Helping Children Cope with a Grandparent’s Dementia
Loved ones with dementia slowly lose the ability to learn, function, and remember. The condition can have a profound impact on the entire family, including young children. However, there are ways you can help your child cope with a grandparent’s dementia.
Teach Your Child About Dementia
While family members become sad and upset about a loved one’s dementia, your child may be feeling scared about all the changes that are happening that impact his or her life. If your child is old enough to notice dementia symptoms, you will want to describe the basics of what is happening in words he or she understands.
First, tell your child that the brain is an organ in the body that is in charge of all functions. It is like a control center. Describe dementia as a condition that affects the way the brain works.
You can compare the brain to a bookshelf with books of early memories at the bottom and newer ones at the top. Books of memories, skills, and facts are constantly being added. Dementia is like a storm that knocks the books off of the shelves and the books on the top shelf are the first to fall. It can be hard to restock the shelves with these books.
Encourage your child to continue to ask you questions about dementia. Although your child may be upset by this news, it is vital that he or she know that the behaviors are part of the condition and not aimed at them. You may also want to purchase a children’s book on the topic to help your child cope. There are many choices available for all age groups.
Involve Your Child in Care
Your child may be feeling left out and lonely from all the attention the grandparent needs to receive. Therefore, be sure to involve your child in the grandparent’s care during visits.
Setting limits and boundaries before the visit will help reassure your child. For example:
- Set a time period for the visit and schedule them regularly.
- Tell your child that if the grandparent becomes upset, they will leave and come back another time.
- Discuss what the child may notice the grandparent doing during the visit. This will reduce unexpected reactions to changes in behavior.
- Inform your child that dementia cannot be spread from person to person. Your child will not catch dementia from visiting the grandparent.
Although the grandparent has dementia, he or she may still be able to enjoy activities with a grandchild. Here are some options to suggest as choices to your child:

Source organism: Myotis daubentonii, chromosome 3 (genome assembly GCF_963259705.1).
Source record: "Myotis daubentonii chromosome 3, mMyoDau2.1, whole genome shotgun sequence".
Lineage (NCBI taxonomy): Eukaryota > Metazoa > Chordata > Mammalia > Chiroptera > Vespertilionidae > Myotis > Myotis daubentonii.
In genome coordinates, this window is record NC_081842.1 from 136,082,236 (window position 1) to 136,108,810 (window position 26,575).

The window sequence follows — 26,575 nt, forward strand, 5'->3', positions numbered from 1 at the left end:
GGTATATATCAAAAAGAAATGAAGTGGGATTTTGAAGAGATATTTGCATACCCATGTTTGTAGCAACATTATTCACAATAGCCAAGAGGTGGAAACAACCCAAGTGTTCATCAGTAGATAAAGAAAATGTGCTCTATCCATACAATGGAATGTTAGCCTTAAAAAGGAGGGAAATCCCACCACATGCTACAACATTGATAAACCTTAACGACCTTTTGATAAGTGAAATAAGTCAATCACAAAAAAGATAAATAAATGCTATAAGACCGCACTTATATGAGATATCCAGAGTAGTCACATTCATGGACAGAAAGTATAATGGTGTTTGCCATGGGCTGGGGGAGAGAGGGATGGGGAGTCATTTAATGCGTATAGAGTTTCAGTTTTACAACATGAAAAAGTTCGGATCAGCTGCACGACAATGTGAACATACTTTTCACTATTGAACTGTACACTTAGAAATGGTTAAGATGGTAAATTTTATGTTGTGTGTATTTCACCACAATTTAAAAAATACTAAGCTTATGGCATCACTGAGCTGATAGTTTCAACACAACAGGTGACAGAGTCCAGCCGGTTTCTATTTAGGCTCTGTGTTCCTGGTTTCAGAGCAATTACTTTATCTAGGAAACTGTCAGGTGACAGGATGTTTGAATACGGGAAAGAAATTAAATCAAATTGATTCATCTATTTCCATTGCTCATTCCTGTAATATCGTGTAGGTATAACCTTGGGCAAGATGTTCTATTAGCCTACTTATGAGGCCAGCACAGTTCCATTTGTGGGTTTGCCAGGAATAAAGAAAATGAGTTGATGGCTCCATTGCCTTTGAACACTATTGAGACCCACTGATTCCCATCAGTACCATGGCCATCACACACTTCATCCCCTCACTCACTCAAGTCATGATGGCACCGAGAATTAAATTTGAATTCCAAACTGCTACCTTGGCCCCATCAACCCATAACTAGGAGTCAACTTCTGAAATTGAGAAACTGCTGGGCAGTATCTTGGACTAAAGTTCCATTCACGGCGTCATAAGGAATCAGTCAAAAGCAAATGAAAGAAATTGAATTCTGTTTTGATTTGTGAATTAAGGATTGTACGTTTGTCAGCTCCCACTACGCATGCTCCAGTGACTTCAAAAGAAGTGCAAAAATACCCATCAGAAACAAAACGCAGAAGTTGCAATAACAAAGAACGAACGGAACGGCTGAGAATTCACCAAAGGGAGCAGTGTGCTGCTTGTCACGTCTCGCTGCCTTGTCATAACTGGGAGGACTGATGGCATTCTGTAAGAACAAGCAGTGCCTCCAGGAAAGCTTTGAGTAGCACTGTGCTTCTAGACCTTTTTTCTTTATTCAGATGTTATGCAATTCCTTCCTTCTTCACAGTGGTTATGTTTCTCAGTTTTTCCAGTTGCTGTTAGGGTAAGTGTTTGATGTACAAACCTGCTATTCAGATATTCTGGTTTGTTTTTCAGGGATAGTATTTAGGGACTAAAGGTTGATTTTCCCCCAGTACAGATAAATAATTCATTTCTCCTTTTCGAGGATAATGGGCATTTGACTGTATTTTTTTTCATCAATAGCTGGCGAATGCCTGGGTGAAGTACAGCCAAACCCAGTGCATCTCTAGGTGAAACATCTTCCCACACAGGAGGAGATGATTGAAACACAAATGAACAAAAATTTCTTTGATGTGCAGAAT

- Play a musical instrument
- Read a book or the newspaper
- Color pictures
- Play a board game
- Get the grandparent some water or a snack
- Hug the grandparent
After you visit the grandparent, offer to answer any questions your child may have about the time spent together.
When to Seek Help
If your child is having great difficulty coping, you may notice that he or she is:
- Having difficulty at school
- Complaining of stomach aches or headaches
- Beginning to withdraw from activities
- Arguing often, especially with the grandparent’s primary caregiver
When these signs occur, you may want to as your child’s doctor for a referral to a child therapist or support group. It is also important to notify your child’s teacher about any changes in the family so that the teacher can best support your child at school.
Family Doctor—American Academy of Family Physicians
Public Health Agency of Canada
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Alzheimer Disease. Kids Health—Nemours Foundation website. Available at: http://kidshealth.org/en/kids/alzheimers.html. Updated October 2014. Accessed June 20, 2017.
Explaining dementia to children and young people. Alzheimer’s Association website. Available at: https://www.alzheimers.org.uk/info/20029/daily_living/23/explaining_dementia_to_children_and_young_people. Accessed June 20, 2017.
Kids & Teens. Alzheimer’s Association website. Available at: http://www.alz.org/living_with_alzheimers_just_for_kids_and_teens.asp. Accessed June 20, 2017.
Last reviewed September 2017 by EBSCO Medical Review Board Michael Woods MD, FAAP